Tuesday, September 02, 2008

57 Billion PFI Borrowing Black Hole

The true extent of the New Labour's smoke and mirrors economic sham is revealed in figures which show that £57 billion has been kept off the public spending balance sheet by using PFI schemes. 

Public Financial Initiative (PFI) contracts use public money to allow private firms to build such things as hospitals and schools, which are then forced to enter into long-term contracts with the private firms to operate them. So the initial cost doesn't appear as public spending.

And, according to the BBC, the commons public accounts committee said many authorities were "not doing a good job" of managing the PFI schemes.

Matthew Sinclair, of the Taxpayers' Alliance, said: "Only if services are taken out of the hands of politicians and bureaucrats entirely, and control handed back to civil society, will this waste really come to an end."

There are now more than 500 PFI projects with a combined capital value of £57 billion, according to the committee.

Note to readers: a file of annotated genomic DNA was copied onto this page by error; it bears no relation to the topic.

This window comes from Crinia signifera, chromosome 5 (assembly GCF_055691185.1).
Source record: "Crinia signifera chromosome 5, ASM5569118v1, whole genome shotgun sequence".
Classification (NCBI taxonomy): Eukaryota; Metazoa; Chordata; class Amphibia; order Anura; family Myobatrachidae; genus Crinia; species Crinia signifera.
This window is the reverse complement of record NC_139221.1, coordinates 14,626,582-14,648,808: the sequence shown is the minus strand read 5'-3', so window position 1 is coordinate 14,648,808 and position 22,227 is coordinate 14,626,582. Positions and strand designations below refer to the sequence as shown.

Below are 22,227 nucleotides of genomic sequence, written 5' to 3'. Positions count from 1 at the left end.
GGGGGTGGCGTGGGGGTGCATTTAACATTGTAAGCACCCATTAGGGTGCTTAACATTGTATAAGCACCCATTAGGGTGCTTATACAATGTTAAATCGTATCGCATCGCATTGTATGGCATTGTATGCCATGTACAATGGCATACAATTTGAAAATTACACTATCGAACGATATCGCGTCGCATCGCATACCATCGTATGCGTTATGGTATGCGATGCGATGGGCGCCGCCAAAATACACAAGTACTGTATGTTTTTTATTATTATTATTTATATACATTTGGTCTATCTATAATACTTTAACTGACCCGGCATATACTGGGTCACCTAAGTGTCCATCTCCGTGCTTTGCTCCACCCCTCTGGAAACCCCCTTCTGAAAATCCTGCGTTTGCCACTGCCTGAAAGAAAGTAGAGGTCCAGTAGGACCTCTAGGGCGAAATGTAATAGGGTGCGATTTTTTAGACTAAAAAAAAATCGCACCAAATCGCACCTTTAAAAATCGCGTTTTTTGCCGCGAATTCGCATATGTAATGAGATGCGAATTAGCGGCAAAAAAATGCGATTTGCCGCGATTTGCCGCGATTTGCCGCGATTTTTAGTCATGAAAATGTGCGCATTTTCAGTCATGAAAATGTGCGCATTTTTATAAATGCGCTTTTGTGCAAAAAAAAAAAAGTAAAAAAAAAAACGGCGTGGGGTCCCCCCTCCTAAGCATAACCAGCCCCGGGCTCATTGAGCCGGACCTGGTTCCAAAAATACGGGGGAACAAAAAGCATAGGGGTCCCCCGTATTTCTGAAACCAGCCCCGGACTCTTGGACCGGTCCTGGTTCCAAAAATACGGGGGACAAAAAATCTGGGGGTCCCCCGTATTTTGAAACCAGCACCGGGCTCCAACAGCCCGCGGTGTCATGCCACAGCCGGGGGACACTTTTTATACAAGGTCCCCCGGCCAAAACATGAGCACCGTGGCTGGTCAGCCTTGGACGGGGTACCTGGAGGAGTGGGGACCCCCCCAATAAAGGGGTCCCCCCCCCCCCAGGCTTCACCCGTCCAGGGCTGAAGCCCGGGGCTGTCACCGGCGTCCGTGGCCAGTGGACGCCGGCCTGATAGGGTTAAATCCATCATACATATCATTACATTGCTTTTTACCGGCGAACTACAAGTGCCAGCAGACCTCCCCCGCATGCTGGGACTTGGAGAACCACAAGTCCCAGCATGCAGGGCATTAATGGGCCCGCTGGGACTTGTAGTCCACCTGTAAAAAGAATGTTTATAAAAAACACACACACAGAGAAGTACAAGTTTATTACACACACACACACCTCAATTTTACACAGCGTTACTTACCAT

PFI schemes are just one of a number of economic accounting measures used by the government to keep public spending off the balance sheet and allow the government not to bust its 'golden rule' on borrowing. 

In July, it was highlighted here how we are living in cloud cuckoo land on borrowed time with borrowed money. Brown, spun as the prudent chancellor, helped create and rode on the back of the economic good times, with a false feel-good factor. 

The current economic crisis is an accident waiting to happen after living for a decade in an economic fantasy world.

For years, the government propped up an ailing economy by borrowing, keeping public spending off the books and  creating a consumer debt culture. 

Whether you believe Darling or Brown, we are not well-placed to weather the economic storm. 

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